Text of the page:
Although Google maps and other online mapping tools become more powerful, creating and analyzing maps is still typically done using a desktop GIS. I am for example using GRASS GIS and QGIS for my work. These are very powerful tools, but what if I want to get a more detailed overview of how a certain area looks like? Or if I want to find out the towns in a certain region, or verify the existence of a lake in another?
I can try to find the relevant data online, convert and import them into my GIS database for subsequent viewing and analysis. But that can be quit a task, certainly if all I want is to get a feeling of how an area looks like. That is were I would rather use Google maps or Google earth.
One thing is that it is not always easy to find the exact location without getting the coordinates first. That is where ClickFu comes in. ClickFu is add-on for QGIS with a collection of actions that link to various web geo-services. When clicking somewhere on the map in QGIS, it extracts the coordinates of that location and opens one of 6 available geo-services. Let me illustrate this with an example.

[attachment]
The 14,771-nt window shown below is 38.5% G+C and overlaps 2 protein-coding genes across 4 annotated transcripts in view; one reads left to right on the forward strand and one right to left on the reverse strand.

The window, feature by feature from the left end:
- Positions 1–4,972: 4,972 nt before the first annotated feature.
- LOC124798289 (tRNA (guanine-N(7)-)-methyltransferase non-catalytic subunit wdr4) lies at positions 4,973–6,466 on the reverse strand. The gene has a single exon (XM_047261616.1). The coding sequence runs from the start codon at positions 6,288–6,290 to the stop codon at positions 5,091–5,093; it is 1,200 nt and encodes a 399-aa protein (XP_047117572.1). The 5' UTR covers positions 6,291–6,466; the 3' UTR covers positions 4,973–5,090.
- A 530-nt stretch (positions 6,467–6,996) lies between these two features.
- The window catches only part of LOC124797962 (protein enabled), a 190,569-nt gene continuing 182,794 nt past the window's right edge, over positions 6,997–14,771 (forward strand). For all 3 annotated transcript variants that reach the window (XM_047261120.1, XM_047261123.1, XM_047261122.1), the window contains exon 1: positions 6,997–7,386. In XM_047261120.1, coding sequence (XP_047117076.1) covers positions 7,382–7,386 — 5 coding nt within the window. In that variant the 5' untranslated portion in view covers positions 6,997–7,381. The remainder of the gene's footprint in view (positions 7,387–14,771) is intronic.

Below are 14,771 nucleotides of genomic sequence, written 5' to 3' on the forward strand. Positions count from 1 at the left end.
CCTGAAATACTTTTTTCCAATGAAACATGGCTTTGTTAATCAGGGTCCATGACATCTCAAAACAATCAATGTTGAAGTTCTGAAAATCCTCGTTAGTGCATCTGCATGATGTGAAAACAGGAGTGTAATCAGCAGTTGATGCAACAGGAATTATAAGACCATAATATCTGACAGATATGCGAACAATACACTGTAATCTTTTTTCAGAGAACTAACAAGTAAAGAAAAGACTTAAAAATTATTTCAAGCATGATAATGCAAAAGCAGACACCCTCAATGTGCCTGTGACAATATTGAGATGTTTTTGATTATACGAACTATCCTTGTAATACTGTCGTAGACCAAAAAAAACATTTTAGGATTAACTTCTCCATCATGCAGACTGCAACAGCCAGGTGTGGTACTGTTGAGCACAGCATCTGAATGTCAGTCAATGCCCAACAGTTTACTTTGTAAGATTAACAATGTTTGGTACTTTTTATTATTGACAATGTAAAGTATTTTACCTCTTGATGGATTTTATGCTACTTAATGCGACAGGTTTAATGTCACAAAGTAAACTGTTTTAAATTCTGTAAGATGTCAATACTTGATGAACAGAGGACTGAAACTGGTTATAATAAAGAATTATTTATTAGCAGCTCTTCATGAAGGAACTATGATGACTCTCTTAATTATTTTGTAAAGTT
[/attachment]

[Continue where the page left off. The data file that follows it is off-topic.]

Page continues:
I am currently working on the development of vegetation maps and the analysis of vegetation distribution patterns in eastern Africa. Figure 1 below shows for example the vegetation map for central and southwest Kenya. Now I want to check out the red encircled area in Figure 1.
To do this I open the menu ClickFu and select one of the available geo-services (Figure 2). Next, on the map I click on the location I am interested in.
This will open your default web-browser (I am using Firefox, but any modern web-browser will do), with the geo-service you selected. The following figures show examples for the selected site, which is Nairobi National Park and surroundings.
Figure 3 shows Nairobi National Park and surroundings in OpenStreetMap. This map is good to find locations, addresses, boundaries, etc. The greatest feature of OpenStreetMap is that the data is free, i.e., you can freely download, use and edit it.
Flickr (Figure 4), which uses Yahoo maps, and Google maps (Figure 5) both offer a view with satellite images, maps or a mix of the two. Both also show geotagged pictures for the shown region. Flickr does this by default, in Google maps you need to select the option. For me Flickr clearly wins in the photography department; you can find really beautiful pictures. However, I normally use Google maps as for most areas it offers higher resolution satellite images and more detailed maps.
There are a number of alternative online geo-services listed on the GeoHack website (Figure 7). It offers links to visit your location in e.g., Bing maps or any of the other geo-services.
Enjoy exploring your maps in a different way!